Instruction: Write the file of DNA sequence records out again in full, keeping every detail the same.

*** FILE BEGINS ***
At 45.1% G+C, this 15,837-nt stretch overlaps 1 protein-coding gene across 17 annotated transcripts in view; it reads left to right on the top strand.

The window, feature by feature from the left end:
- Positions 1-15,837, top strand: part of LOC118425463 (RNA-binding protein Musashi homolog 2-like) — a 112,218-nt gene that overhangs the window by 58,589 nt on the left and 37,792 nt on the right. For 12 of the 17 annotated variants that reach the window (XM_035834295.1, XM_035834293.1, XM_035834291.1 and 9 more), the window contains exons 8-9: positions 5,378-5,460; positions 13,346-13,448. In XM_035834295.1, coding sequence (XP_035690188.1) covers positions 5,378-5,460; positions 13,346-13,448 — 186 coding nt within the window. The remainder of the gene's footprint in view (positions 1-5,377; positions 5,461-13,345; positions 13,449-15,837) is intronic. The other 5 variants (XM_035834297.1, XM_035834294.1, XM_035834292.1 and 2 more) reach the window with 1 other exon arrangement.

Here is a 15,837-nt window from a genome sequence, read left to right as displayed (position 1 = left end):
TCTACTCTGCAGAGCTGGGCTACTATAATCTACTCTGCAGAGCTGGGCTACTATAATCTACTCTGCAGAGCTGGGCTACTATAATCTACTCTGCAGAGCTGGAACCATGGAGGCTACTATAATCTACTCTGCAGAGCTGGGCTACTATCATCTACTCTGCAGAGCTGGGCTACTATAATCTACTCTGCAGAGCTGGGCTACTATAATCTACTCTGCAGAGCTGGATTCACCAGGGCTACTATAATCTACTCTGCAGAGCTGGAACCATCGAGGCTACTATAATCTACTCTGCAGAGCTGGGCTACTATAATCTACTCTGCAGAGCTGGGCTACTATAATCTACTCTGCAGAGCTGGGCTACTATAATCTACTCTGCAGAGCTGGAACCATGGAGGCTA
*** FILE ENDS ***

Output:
At 45.1% G+C, this 15,837-nt stretch overlaps 1 protein-coding gene across 17 annotated transcripts in view; it reads left to right on the top strand.

The window, feature by feature from the left end:
- Positions 1-15,837, top strand: part of LOC118425463 (RNA-binding protein Musashi homolog 2-like) — a 112,218-nt gene that overhangs the window by 58,589 nt on the left and 37,792 nt on the right. For 12 of the 17 annotated variants that reach the window (XM_035834295.1, XM_035834293.1, XM_035834291.1 and 9 more), the window contains exons 8-9: positions 5,378-5,460; positions 13,346-13,448. In XM_035834295.1, coding sequence (XP_035690188.1) covers positions 5,378-5,460; positions 13,346-13,448 — 186 coding nt within the window. The remainder of the gene's footprint in view (positions 1-5,377; positions 5,461-13,345; positions 13,449-15,837) is intronic. The other 5 variants (XM_035834297.1, XM_035834294.1, XM_035834292.1 and 2 more) reach the window with 1 other exon arrangement.

Here is a 15,837-nt window from a genome sequence, read left to right as displayed (position 1 = left end):
TCTACTCTGCAGAGCTGGGCTACTATAATCTACTCTGCAGAGCTGGGCTACTATAATCTACTCTGCAGAGCTGGGCTACTATAATCTACTCTGCAGAGCTGGAACCATGGAGGCTACTATAATCTACTCTGCAGAGCTGGGCTACTATCATCTACTCTGCAGAGCTGGGCTACTATAATCTACTCTGCAGAGCTGGGCTACTATAATCTACTCTGCAGAGCTGGATTCACCAGGGCTACTATAATCTACTCTGCAGAGCTGGAACCATCGAGGCTACTATAATCTACTCTGCAGAGCTGGGCTACTATAATCTACTCTGCAGAGCTGGGCTACTATAATCTACTCTGCAGAGCTGGGCTACTATAATCTACTCTGCAGAGCTGGAACCATGGAGGCTA